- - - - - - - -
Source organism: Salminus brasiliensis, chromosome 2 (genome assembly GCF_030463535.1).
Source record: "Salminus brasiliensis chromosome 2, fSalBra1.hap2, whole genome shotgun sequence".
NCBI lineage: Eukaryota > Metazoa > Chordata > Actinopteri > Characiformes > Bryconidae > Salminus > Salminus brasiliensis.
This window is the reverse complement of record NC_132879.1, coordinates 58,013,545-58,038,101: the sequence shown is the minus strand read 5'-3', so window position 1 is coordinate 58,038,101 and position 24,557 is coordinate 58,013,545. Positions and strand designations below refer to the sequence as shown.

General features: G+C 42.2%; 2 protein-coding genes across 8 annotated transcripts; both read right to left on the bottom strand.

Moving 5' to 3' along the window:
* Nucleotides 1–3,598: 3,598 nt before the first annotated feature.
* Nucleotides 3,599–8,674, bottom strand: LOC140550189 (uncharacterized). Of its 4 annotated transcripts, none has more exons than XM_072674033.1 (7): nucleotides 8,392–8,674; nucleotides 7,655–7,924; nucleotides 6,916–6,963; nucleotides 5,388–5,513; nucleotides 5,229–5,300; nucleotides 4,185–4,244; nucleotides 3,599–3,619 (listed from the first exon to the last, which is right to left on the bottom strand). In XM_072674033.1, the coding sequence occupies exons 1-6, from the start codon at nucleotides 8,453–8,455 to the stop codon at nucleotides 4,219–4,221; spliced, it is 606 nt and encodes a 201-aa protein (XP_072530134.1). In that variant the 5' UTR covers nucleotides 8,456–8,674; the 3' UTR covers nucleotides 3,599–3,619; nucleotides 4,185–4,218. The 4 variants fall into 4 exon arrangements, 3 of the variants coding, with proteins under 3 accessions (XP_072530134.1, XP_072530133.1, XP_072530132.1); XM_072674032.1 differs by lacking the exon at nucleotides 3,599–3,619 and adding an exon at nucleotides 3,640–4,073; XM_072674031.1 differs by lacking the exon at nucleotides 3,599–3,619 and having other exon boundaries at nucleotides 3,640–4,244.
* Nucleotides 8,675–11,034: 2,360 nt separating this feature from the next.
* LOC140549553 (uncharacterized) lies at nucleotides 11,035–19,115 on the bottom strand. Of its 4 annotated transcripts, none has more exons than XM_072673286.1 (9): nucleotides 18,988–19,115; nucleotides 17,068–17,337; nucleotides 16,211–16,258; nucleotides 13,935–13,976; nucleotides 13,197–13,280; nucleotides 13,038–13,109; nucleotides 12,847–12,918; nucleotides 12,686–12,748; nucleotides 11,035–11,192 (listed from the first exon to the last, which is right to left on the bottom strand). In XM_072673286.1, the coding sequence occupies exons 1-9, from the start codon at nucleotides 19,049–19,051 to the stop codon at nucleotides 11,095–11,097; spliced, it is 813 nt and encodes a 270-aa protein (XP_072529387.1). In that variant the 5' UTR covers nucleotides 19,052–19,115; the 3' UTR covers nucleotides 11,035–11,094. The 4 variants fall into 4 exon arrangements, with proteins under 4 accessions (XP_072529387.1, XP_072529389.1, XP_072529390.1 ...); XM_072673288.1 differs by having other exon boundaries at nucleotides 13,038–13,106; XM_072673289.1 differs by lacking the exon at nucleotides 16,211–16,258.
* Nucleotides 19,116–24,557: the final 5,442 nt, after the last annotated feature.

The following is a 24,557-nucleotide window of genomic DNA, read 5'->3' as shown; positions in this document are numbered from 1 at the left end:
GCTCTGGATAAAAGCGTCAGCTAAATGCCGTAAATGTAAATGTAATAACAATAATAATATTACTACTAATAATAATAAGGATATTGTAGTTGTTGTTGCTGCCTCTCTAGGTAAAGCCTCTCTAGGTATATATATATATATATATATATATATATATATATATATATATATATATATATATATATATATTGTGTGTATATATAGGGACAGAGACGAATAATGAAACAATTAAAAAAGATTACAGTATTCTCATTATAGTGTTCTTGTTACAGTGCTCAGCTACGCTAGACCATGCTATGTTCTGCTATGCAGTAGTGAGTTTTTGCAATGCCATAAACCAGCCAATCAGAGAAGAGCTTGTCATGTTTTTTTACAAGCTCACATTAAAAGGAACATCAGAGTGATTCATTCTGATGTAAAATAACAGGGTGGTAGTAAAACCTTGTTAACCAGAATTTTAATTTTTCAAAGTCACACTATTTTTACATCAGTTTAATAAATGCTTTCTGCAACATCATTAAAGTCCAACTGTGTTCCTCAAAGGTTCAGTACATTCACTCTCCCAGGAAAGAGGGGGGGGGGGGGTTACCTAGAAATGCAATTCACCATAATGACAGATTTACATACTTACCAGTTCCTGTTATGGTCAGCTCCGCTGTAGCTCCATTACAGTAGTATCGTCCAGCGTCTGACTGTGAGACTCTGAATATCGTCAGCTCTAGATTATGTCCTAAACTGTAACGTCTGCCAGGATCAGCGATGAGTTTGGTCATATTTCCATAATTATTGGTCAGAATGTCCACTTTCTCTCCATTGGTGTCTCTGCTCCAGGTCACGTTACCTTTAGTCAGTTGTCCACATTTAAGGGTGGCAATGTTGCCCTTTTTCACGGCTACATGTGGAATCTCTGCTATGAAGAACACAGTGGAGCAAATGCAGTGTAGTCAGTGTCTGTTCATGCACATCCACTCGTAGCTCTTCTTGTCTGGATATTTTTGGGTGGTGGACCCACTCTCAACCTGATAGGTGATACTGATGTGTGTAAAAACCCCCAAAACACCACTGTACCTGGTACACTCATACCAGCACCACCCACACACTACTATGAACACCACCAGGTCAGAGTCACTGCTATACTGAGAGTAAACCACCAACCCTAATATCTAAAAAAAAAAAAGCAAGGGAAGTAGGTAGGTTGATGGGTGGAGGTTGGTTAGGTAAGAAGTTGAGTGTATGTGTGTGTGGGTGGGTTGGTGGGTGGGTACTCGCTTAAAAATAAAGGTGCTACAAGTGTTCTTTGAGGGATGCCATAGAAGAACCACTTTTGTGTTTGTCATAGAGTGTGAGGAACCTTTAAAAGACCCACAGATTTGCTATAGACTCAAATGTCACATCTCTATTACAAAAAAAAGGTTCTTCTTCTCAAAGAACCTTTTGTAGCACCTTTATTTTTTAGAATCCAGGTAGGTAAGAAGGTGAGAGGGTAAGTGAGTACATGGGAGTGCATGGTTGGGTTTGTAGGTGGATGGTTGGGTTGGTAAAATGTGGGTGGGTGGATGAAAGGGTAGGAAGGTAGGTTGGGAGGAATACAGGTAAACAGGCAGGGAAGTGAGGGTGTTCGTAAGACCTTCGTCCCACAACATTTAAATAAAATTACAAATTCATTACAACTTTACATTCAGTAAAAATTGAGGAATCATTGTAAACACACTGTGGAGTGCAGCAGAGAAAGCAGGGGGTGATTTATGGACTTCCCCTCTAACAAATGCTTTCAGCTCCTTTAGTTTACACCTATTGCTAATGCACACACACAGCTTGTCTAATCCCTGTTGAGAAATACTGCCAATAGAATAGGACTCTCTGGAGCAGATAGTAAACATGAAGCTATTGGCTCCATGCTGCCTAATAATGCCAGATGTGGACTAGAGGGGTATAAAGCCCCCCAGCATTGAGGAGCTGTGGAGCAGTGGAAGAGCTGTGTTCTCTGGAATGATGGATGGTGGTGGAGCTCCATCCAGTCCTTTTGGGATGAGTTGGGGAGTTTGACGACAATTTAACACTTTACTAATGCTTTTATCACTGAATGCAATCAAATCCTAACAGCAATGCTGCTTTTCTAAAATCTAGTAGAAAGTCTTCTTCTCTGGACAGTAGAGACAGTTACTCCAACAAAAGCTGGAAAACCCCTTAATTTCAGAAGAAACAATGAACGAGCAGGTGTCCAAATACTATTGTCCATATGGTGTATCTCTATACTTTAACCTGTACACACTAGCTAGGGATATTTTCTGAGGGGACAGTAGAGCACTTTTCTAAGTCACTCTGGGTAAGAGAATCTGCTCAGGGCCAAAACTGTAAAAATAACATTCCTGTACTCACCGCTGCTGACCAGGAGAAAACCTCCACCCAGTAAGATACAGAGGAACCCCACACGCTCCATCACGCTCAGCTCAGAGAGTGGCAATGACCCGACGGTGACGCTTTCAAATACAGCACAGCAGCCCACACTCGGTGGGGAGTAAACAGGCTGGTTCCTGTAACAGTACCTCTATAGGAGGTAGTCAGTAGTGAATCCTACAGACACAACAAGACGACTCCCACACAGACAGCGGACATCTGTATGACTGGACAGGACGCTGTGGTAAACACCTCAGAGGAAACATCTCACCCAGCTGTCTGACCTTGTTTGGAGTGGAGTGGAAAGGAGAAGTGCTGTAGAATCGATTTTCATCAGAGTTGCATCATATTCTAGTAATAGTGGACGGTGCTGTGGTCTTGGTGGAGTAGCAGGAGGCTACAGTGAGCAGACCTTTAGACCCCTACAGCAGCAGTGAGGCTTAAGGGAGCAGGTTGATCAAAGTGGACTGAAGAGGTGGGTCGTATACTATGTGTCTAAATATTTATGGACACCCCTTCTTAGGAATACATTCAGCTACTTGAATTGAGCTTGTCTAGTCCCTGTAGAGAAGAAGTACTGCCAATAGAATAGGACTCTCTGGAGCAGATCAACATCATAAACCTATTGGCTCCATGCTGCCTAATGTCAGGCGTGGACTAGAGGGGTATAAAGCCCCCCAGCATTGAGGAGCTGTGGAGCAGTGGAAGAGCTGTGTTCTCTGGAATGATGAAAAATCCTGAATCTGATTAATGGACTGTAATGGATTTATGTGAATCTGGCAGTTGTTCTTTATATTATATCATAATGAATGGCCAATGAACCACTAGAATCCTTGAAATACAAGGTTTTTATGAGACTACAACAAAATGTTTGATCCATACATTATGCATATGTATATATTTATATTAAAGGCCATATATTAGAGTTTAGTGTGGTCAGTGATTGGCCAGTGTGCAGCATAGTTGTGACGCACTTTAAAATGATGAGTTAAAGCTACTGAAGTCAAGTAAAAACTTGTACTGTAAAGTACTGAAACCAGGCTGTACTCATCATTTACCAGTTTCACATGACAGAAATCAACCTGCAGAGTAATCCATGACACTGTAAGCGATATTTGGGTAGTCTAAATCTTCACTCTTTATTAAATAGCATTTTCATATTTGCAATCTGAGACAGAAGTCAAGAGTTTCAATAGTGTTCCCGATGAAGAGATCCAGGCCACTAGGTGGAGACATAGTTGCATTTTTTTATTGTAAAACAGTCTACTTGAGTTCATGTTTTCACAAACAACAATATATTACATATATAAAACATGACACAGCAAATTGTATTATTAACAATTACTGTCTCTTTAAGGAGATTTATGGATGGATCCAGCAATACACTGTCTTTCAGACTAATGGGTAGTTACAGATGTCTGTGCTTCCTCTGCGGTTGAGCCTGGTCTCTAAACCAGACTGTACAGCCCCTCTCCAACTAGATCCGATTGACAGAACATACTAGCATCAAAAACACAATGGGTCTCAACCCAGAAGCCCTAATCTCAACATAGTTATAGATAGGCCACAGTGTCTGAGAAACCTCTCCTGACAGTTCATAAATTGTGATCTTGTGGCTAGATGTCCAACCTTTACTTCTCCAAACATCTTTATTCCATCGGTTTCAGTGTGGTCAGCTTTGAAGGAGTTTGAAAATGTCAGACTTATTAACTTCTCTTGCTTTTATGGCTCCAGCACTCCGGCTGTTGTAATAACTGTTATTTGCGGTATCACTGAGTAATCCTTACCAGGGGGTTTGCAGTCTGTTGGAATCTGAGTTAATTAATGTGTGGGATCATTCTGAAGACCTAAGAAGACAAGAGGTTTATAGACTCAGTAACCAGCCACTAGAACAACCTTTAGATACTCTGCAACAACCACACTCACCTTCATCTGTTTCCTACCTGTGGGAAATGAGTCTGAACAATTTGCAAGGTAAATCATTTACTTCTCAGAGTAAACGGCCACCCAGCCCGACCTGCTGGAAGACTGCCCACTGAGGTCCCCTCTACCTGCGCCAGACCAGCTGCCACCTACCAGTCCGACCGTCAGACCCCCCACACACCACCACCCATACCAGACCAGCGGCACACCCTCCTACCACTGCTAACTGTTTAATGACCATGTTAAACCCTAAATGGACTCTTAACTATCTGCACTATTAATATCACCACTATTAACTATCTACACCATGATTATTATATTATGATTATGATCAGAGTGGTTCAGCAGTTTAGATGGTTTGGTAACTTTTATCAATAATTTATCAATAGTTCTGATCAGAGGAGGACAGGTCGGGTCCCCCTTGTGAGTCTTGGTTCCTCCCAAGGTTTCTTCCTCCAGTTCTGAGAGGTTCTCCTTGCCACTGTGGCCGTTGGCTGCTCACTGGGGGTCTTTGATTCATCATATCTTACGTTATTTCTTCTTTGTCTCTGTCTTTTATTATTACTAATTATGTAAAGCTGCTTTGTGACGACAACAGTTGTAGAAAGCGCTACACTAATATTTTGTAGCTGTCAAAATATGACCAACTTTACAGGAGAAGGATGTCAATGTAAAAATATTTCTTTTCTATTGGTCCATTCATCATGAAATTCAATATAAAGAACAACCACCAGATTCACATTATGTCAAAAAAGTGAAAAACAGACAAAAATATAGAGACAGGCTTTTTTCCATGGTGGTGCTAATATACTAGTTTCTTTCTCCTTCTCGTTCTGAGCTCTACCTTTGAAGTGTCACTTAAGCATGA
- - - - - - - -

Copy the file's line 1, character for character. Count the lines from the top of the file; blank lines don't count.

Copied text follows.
Source organism: Salminus brasiliensis, chromosome 2 (genome assembly GCF_030463535.1).